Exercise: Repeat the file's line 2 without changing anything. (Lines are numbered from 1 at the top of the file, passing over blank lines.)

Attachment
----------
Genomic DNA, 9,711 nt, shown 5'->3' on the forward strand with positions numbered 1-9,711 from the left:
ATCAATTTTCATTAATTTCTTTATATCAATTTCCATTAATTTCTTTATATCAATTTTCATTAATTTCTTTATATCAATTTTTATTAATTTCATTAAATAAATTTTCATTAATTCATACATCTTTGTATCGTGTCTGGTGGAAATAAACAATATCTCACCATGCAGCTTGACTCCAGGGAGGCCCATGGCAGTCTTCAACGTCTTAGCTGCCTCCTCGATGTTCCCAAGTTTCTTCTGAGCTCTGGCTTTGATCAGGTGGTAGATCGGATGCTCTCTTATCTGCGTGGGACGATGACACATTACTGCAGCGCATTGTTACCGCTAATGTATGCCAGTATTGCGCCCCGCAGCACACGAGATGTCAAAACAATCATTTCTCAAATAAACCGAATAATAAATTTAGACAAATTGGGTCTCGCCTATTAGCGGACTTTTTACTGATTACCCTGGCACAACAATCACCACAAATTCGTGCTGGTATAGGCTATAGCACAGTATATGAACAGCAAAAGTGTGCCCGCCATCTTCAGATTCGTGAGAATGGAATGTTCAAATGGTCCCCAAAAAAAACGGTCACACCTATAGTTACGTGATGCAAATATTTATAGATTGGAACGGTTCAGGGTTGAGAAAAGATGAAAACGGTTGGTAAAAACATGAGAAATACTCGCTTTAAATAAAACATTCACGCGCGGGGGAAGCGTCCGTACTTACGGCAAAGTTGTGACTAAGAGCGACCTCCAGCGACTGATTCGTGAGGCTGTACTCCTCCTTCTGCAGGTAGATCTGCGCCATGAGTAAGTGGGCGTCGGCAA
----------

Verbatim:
ATCAATTTTCATTAATTTCTTTATATCAATTTCCATTAATTTCTTTATATCAATTTTCATTAATTTCTTTATATCAATTTTTATTAATTTCATTAAATAAATTTTCATTAATTCATACATCTTTGTATCGTGTCTGGTGGAAATAAACAATATCTCACCATGCAGCTTGACTCCAGGGAGGCCCATGGCAGTCTTCAACGTCTTAGCTGCCTCCTCGATGTTCCCAAGTTTCTTCTGAGCTCTGGCTTTGATCAGGTGGTAGATCGGATGCTCTCTTATCTGCGTGGGACGATGACACATTACTGCAGCGCATTGTTACCGCTAATGTATGCCAGTATTGCGCCCCGCAGCACACGAGATGTCAAAACAATCATTTCTCAAATAAACCGAATAATAAATTTAGACAAATTGGGTCTCGCCTATTAGCGGACTTTTTACTGATTACCCTGGCACAACAATCACCACAAATTCGTGCTGGTATAGGCTATAGCACAGTATATGAACAGCAAAAGTGTGCCCGCCATCTTCAGATTCGTGAGAATGGAATGTTCAAATGGTCCCCAAAAAAAACGGTCACACCTATAGTTACGTGATGCAAATATTTATAGATTGGAACGGTTCAGGGTTGAGAAAAGATGAAAACGGTTGGTAAAAACATGAGAAATACTCGCTTTAAATAAAACATTCACGCGCGGGGGAAGCGTCCGTACTTACGGCAAAGTTGTGACTAAGAGCGACCTCCAGCGACTGATTCGTGAGGCTGTACTCCTCCTTCTGCAGGTAGATCTGCGCCATGAGTAAGTGGGCGTCGGCAA